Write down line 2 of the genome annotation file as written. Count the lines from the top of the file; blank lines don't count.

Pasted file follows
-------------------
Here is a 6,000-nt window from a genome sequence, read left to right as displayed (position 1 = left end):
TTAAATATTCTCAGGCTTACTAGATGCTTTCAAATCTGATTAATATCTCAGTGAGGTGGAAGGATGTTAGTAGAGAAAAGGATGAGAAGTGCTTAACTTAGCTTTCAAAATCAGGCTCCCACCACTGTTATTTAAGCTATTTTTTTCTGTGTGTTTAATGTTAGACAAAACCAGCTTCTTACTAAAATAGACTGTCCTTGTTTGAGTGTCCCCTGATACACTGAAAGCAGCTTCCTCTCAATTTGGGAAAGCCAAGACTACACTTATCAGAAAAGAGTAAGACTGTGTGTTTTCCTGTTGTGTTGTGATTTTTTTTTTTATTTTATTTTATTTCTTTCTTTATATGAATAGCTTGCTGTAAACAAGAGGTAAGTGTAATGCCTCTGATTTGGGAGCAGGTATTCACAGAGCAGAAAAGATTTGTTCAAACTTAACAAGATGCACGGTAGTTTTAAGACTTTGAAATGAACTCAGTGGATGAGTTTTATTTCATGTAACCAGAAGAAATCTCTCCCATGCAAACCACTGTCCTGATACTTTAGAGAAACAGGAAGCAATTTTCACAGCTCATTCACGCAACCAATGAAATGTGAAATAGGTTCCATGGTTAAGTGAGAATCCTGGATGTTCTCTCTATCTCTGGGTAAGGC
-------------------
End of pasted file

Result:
TTAAATATTCTCAGGCTTACTAGATGCTTTCAAATCTGATTAATATCTCAGTGAGGTGGAAGGATGTTAGTAGAGAAAAGGATGAGAAGTGCTTAACTTAGCTTTCAAAATCAGGCTCCCACCACTGTTATTTAAGCTATTTTTTTCTGTGTGTTTAATGTTAGACAAAACCAGCTTCTTACTAAAATAGACTGTCCTTGTTTGAGTGTCCCCTGATACACTGAAAGCAGCTTCCTCTCAATTTGGGAAAGCCAAGACTACACTTATCAGAAAAGAGTAAGACTGTGTGTTTTCCTGTTGTGTTGTGATTTTTTTTTTTATTTTATTTTATTTCTTTCTTTATATGAATAGCTTGCTGTAAACAAGAGGTAAGTGTAATGCCTCTGATTTGGGAGCAGGTATTCACAGAGCAGAAAAGATTTGTTCAAACTTAACAAGATGCACGGTAGTTTTAAGACTTTGAAATGAACTCAGTGGATGAGTTTTATTTCATGTAACCAGAAGAAATCTCTCCCATGCAAACCACTGTCCTGATACTTTAGAGAAACAGGAAGCAATTTTCACAGCTCATTCACGCAACCAATGAAATGTGAAATAGGTTCCATGGTTAAGTGAGAATCCTGGATGTTCTCTCTATCTCTGGGTAAGGC